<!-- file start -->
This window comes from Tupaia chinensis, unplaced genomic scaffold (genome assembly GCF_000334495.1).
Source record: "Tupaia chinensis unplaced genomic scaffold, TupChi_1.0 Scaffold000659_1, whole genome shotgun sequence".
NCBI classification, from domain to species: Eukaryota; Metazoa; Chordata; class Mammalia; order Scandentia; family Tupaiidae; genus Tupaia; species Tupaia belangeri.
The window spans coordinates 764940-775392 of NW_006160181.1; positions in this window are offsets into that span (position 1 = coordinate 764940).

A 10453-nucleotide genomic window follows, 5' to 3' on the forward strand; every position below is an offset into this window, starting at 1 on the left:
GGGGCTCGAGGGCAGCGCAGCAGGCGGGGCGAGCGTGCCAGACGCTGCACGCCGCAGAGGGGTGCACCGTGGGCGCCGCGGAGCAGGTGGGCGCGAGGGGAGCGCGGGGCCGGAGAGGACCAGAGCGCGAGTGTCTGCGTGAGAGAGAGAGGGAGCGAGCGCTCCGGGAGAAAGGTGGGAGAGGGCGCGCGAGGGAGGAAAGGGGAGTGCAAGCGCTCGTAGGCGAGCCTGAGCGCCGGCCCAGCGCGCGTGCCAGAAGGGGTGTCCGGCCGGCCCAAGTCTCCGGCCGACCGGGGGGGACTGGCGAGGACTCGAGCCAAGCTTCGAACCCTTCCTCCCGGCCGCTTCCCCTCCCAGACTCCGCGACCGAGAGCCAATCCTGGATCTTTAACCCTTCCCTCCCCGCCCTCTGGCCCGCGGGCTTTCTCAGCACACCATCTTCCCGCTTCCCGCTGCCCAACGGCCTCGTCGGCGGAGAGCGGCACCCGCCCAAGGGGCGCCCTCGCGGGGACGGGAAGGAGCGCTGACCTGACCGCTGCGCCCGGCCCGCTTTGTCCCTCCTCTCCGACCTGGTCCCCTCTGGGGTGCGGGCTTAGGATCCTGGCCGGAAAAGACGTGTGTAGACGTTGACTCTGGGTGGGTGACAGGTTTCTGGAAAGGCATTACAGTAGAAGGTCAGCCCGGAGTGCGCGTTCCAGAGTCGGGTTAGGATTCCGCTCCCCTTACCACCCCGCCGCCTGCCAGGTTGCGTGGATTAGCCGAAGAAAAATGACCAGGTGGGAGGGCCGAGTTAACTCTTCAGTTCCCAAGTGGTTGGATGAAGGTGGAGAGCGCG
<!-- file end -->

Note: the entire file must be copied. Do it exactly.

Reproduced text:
This window comes from Tupaia chinensis, unplaced genomic scaffold (genome assembly GCF_000334495.1).
Source record: "Tupaia chinensis unplaced genomic scaffold, TupChi_1.0 Scaffold000659_1, whole genome shotgun sequence".
NCBI classification, from domain to species: Eukaryota; Metazoa; Chordata; class Mammalia; order Scandentia; family Tupaiidae; genus Tupaia; species Tupaia belangeri.
The window spans coordinates 764940-775392 of NW_006160181.1; positions in this window are offsets into that span (position 1 = coordinate 764940).

A 10453-nucleotide genomic window follows, 5' to 3' on the forward strand; every position below is an offset into this window, starting at 1 on the left:
GGGGCTCGAGGGCAGCGCAGCAGGCGGGGCGAGCGTGCCAGACGCTGCACGCCGCAGAGGGGTGCACCGTGGGCGCCGCGGAGCAGGTGGGCGCGAGGGGAGCGCGGGGCCGGAGAGGACCAGAGCGCGAGTGTCTGCGTGAGAGAGAGAGGGAGCGAGCGCTCCGGGAGAAAGGTGGGAGAGGGCGCGCGAGGGAGGAAAGGGGAGTGCAAGCGCTCGTAGGCGAGCCTGAGCGCCGGCCCAGCGCGCGTGCCAGAAGGGGTGTCCGGCCGGCCCAAGTCTCCGGCCGACCGGGGGGGACTGGCGAGGACTCGAGCCAAGCTTCGAACCCTTCCTCCCGGCCGCTTCCCCTCCCAGACTCCGCGACCGAGAGCCAATCCTGGATCTTTAACCCTTCCCTCCCCGCCCTCTGGCCCGCGGGCTTTCTCAGCACACCATCTTCCCGCTTCCCGCTGCCCAACGGCCTCGTCGGCGGAGAGCGGCACCCGCCCAAGGGGCGCCCTCGCGGGGACGGGAAGGAGCGCTGACCTGACCGCTGCGCCCGGCCCGCTTTGTCCCTCCTCTCCGACCTGGTCCCCTCTGGGGTGCGGGCTTAGGATCCTGGCCGGAAAAGACGTGTGTAGACGTTGACTCTGGGTGGGTGACAGGTTTCTGGAAAGGCATTACAGTAGAAGGTCAGCCCGGAGTGCGCGTTCCAGAGTCGGGTTAGGATTCCGCTCCCCTTACCACCCCGCCGCCTGCCAGGTTGCGTGGATTAGCCGAAGAAAAATGACCAGGTGGGAGGGCCGAGTTAACTCTTCAGTTCCCAAGTGGTTGGATGAAGGTGGAGAGCGCG